Weekend Warrior: The Esquire Guide To Paddleboarding

What’s SUP? It's stand-up paddleboarding, and you should give it a go

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As the weather turns distinctly autumnal, the thought of jumping in the sea might not appeal. But if you’re a surfer, about now is the time to dust off your board and wetsuit and start scrutinising those beachfront webcams. The water is still warm and the waves are picking up.

But off the British coast, waves can be frustratingly fickle. And what if you don’t fancy bombing down to Croyde or Newquay every weekend on the off chance? Perhaps stand-up paddleboarding – SUP to you and me – might be for you.

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As the name suggests, the big difference is it involves a paddle, which allows you to catch waves that you wouldn’t be able to on a conventional board, making it better in choppy conditions and even on flat water.

“You don’t have to wait for waves,” says Sophie Hellyer, a multitasker who both surfs and models for British cold water surf brand Finsterre.  “You don’t even need to ocean. You can jump in a lake or a river in the middle of the city and SUP if you want to.” And it seems that many of us do.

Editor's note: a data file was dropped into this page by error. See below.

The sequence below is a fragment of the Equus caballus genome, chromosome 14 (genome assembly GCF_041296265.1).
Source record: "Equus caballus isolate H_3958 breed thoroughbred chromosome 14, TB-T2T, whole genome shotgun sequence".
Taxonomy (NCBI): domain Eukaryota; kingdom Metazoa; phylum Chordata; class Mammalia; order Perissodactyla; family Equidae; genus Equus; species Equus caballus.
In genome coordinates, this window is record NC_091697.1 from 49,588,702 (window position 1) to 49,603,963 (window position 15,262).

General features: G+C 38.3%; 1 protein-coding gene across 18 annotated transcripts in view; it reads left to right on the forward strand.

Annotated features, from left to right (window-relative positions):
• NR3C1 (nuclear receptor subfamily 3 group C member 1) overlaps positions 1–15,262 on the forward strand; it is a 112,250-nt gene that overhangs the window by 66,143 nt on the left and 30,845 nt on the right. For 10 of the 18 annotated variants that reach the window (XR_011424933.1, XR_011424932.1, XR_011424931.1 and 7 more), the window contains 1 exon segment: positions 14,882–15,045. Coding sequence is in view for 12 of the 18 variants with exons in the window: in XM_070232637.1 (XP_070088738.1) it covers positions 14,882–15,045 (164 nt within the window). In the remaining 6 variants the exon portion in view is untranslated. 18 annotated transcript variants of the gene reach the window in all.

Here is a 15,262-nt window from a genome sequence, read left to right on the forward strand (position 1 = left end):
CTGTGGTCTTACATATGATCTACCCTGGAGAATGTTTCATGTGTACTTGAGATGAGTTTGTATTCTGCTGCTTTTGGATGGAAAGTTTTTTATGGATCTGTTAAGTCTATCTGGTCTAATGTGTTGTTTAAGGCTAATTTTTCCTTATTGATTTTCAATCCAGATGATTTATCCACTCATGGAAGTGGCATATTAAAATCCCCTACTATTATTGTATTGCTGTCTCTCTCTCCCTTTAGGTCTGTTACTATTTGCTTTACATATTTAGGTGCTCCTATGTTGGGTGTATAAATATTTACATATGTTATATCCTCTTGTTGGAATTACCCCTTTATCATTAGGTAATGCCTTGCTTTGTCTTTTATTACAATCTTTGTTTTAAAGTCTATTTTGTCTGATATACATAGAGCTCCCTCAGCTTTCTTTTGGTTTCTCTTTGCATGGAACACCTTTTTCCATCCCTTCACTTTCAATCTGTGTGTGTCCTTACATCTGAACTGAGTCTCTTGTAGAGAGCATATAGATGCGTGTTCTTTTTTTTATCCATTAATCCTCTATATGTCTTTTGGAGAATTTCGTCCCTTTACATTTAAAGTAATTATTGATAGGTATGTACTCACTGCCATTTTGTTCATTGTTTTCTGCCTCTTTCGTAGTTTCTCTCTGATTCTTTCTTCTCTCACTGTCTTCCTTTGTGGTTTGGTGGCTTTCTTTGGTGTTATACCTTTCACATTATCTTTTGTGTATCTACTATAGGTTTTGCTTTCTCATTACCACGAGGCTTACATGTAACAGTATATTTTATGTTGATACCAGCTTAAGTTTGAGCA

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“The sport is growing massively,” Hellyer says. “It must be the fastest growing watersport in the world, I’d imagine. People have been stand-up paddling in the UK for a few years now, but in the last year or so it really has exploded — almost every surf school now offers SUP alternatives and watersports lakes around the country are quickly following suit. And there’s something for everyone and everywhere, from SUPing on flat calm water, to downwind racing, and SUP surf to SUP yoga!”

Another advantage of the sport is that many SUP boards are inflatable — when not in use, you can stow them in a backpack, which while cumbersome beats lugging around a rigid board.

“Inflatable boards are amazing for flat water paddling,” Hellyer says. “They pack up into a backpack and feel exactly the same when you are paddling, plus it’s pretty hard to injure yourself with one. However, I prefer riding rigid boards as I feel they ride better in the surf, but it really is personal preference. The best thing to do is to demo a couple boards before you buy.

“If you are buying a beginner kit (board, paddle, leash, grip, bag), I’d really recommend spending that little bit more and upgrading the paddle to a carbon fibre one, which will be so much lighter — it makes a massive difference.

“If you are going in the winter make sure you get a toasty wetsuit (from someone like Finisterre, who is about to launch its own range). You’ll need a roof rack for your car too, but don’t worry, soft racks work fine.”

The moral: don't be caught up a creek without a paddle (a carbon fibre one at that).

finisterreuk.com

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